By contrast, South Carolina Rep. Joe Wilson and his son, Republican attorney general nominee Alan, have hit the campaign trail together. "I am bursting with pride," the elder Wilson says.
Still, at least one of them worried about how voters might react to two Wilsons on the ballot. Alan Wilson says he "got permission" from dad before running.
"I asked him, 'If I run, is it going to have a negative impact on you?' Because if the answer was yes, there's no way I would have done it," the younger Wilson told USA TODAY.
For his part, the congressman worried that he might have hurt his son's chances with his headline-making "You lie!" outburst at President Obama during a health-care speech in September 2009.
There have been some notable flops at the ballot box this year.
Ethan Hastert, son of former House speaker Dennis Hastert, lost an Illinois GOP primary in his father's old district in February. Pete Domenici Jr., namesake son of a former U.S. senator, came in fourth out of five candidates in New Mexico's GOP gubernatorial primary in June.
On the South Carolina coast, two political scions — Carroll Campbell and Paul Thurmond— lost the GOP nomination for the 1st Congressional District to state legislator Tim Scott. Thurmond is the son of the late U.S. senator Strom Thurmond, who represented South Carolina for nearly 50 years in the Senate and was governor for four years.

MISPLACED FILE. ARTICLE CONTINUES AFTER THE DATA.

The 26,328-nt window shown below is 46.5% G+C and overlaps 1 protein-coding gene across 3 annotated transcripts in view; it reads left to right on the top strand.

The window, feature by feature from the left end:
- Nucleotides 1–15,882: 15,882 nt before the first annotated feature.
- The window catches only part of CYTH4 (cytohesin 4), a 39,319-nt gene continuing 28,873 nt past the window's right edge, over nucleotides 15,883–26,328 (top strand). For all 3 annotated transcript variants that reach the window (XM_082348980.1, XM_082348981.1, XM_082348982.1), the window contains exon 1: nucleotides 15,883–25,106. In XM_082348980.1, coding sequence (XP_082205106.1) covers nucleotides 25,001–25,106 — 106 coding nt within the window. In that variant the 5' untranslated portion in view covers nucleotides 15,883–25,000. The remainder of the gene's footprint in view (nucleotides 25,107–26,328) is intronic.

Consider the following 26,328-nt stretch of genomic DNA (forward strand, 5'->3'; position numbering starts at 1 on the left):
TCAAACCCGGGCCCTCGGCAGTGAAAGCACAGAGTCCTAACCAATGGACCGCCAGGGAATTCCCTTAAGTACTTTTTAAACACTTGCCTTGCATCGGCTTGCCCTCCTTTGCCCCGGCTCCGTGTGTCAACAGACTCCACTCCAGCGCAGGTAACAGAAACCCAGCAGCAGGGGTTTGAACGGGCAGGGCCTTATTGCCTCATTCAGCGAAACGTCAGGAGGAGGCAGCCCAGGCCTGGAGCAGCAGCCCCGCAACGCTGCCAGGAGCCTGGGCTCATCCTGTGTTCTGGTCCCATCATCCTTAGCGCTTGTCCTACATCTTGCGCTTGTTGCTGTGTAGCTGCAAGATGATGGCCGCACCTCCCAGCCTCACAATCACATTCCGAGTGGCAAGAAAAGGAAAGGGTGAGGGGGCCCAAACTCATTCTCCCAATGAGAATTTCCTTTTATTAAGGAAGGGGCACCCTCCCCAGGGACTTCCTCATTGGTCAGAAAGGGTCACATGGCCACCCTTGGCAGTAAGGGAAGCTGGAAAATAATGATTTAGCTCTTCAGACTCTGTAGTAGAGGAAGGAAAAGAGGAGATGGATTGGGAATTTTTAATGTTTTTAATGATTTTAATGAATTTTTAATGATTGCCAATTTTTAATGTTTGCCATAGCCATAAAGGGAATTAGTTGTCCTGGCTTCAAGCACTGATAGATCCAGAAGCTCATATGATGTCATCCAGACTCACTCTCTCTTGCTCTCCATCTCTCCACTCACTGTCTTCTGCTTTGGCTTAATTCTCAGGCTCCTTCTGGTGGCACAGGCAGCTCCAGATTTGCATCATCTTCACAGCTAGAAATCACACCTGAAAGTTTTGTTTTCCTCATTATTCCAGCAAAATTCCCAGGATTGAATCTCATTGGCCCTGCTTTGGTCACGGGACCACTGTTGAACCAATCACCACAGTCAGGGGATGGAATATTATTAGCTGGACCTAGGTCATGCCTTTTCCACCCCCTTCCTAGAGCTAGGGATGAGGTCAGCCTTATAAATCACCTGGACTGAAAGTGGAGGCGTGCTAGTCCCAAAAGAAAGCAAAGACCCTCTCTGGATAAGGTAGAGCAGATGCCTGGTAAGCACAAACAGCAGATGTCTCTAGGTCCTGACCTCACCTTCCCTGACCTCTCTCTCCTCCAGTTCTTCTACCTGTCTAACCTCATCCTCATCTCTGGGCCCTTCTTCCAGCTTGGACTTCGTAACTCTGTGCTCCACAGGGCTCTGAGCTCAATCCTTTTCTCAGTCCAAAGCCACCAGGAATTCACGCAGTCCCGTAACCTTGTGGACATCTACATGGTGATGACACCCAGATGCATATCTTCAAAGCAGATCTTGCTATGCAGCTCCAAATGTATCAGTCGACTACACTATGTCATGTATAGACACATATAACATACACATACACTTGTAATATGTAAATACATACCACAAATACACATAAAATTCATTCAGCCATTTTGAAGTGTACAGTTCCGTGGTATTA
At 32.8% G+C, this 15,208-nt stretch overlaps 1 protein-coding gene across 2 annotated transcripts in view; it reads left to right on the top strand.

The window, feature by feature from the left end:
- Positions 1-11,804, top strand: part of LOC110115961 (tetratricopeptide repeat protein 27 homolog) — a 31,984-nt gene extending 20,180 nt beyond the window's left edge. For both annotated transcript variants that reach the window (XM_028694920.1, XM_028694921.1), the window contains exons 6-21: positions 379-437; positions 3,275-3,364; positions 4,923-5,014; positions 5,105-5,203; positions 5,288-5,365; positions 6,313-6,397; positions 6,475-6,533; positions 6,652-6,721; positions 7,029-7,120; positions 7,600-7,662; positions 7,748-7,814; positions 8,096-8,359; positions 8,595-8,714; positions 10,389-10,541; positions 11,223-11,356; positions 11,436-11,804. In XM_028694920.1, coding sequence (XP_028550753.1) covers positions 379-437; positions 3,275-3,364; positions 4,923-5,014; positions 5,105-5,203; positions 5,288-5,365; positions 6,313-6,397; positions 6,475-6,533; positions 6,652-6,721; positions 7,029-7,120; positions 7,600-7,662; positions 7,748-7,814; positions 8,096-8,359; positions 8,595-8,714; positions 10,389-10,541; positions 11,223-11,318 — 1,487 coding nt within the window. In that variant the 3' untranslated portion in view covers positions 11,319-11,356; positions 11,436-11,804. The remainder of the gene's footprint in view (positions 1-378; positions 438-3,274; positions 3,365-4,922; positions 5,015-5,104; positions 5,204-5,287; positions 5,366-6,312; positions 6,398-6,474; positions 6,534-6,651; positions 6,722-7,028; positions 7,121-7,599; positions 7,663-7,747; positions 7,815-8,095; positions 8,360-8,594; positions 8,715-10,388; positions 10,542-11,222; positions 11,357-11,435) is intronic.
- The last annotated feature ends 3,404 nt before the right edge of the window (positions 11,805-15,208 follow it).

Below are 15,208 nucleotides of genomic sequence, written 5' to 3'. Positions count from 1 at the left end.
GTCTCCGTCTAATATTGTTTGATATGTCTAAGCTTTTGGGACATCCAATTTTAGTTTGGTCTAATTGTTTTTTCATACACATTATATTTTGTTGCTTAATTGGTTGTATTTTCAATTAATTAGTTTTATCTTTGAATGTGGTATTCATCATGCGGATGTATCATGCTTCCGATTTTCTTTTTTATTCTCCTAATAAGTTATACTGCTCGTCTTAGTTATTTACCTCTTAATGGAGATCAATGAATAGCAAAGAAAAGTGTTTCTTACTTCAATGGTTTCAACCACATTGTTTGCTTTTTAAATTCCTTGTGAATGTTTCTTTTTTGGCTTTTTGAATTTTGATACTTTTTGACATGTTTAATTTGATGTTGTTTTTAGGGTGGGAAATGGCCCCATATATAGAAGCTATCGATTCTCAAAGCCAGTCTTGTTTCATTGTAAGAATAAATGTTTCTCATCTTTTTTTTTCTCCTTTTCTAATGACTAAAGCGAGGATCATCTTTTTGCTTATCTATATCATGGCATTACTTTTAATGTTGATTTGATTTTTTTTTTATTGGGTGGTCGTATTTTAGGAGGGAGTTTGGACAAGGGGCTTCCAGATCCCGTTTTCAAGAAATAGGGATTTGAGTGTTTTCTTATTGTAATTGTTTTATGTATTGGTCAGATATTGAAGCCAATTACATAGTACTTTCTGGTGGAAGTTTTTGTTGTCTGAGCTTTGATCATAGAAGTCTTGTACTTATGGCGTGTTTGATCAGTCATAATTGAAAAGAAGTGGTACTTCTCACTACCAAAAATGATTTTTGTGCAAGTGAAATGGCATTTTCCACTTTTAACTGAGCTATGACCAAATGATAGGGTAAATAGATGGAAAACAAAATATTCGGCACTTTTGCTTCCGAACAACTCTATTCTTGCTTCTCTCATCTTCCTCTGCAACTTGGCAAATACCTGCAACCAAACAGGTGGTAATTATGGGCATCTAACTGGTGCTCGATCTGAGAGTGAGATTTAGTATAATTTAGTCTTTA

Campbell, son of a former South Carolina governor with the same name, says his legacy was more of a burden than a benefit in the campaign.
"I tried to embrace the Tea Party crowd," he says. "They didn't want to vote for me because my name was Carroll Campbell."
Other political heirs are staying out of high-profile campaigns: West Virginia Rep. Shelley Moore Capito, daughter of a former governor, passed up a chance to run for the Senate, even after state lawmakers adopted an amendment ensuring that she could run for re-election to Congress and Robert Byrd's old Senate seat at the same time. She said she was concerned about giving up her seniority in the House. Vice President Biden's son, Delaware Attorney General Beau Biden, declined to run for his father's old Senate seat, citing pressing business in his current job.
And for the first time in 64 years, there won't be a Kennedy in Congress next year. Rep. Patrick Kennedy, D-R.I., announced in February that he wouldn't seek a ninth term. His cousin, former congressman Joe Kennedy, opted not to run for the Massachusetts Senate seat that was left vacant by the death of Patrick's father, Edward Kennedy.
Some of the hostility to entrenched political power is bubbling up in the Missouri race.
"It's time that we rise up and that we rid Washington of these career politicians," said Kristi Nichols, one of several self-described Tea Party candidates challenging Blunt for the GOP Senate nomination.
On the campaign trail, both candidates are downplaying their high-powered backers and storied pedigrees.
In his first TV ad, Blunt dwelt on his credentials as a schoolteacher and former college president, never mentioning his congressional career. Carnahan's folksy stump speech this weekend poked fun at Blunt's Washington ties and emphasized her role running the family cattle farm in south-central Missouri.
"Both of them are trying to portray themselves as outsiders," says Marvin Overby, a political scientist at the University of Missouri-Columbia. "It's humorous."